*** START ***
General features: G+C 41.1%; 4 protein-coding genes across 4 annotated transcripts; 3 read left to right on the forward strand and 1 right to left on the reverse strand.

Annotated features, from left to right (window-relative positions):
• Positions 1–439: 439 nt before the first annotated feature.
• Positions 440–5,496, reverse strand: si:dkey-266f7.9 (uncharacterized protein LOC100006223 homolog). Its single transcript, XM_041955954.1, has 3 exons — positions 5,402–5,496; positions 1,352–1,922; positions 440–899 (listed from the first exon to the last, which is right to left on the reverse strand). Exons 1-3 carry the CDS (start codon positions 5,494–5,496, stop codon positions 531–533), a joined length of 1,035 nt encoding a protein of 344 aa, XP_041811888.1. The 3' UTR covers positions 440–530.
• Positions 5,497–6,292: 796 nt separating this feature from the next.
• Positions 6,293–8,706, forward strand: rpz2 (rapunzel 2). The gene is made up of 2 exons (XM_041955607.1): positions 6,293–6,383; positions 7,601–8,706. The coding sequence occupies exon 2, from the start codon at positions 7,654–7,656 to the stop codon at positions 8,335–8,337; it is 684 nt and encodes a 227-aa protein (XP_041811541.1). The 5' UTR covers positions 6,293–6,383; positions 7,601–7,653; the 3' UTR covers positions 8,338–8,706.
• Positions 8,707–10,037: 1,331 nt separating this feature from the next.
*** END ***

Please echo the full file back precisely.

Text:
General features: G+C 41.1%; 4 protein-coding genes across 4 annotated transcripts; 3 read left to right on the forward strand and 1 right to left on the reverse strand.

Annotated features, from left to right (window-relative positions):
• Positions 1–439: 439 nt before the first annotated feature.
• Positions 440–5,496, reverse strand: si:dkey-266f7.9 (uncharacterized protein LOC100006223 homolog). Its single transcript, XM_041955954.1, has 3 exons — positions 5,402–5,496; positions 1,352–1,922; positions 440–899 (listed from the first exon to the last, which is right to left on the reverse strand). Exons 1-3 carry the CDS (start codon positions 5,494–5,496, stop codon positions 531–533), a joined length of 1,035 nt encoding a protein of 344 aa, XP_041811888.1. The 3' UTR covers positions 440–530.
• Positions 5,497–6,292: 796 nt separating this feature from the next.
• Positions 6,293–8,706, forward strand: rpz2 (rapunzel 2). The gene is made up of 2 exons (XM_041955607.1): positions 6,293–6,383; positions 7,601–8,706. The coding sequence occupies exon 2, from the start codon at positions 7,654–7,656 to the stop codon at positions 8,335–8,337; it is 684 nt and encodes a 227-aa protein (XP_041811541.1). The 5' UTR covers positions 6,293–6,383; positions 7,601–7,653; the 3' UTR covers positions 8,338–8,706.
• Positions 8,707–10,037: 1,331 nt separating this feature from the next.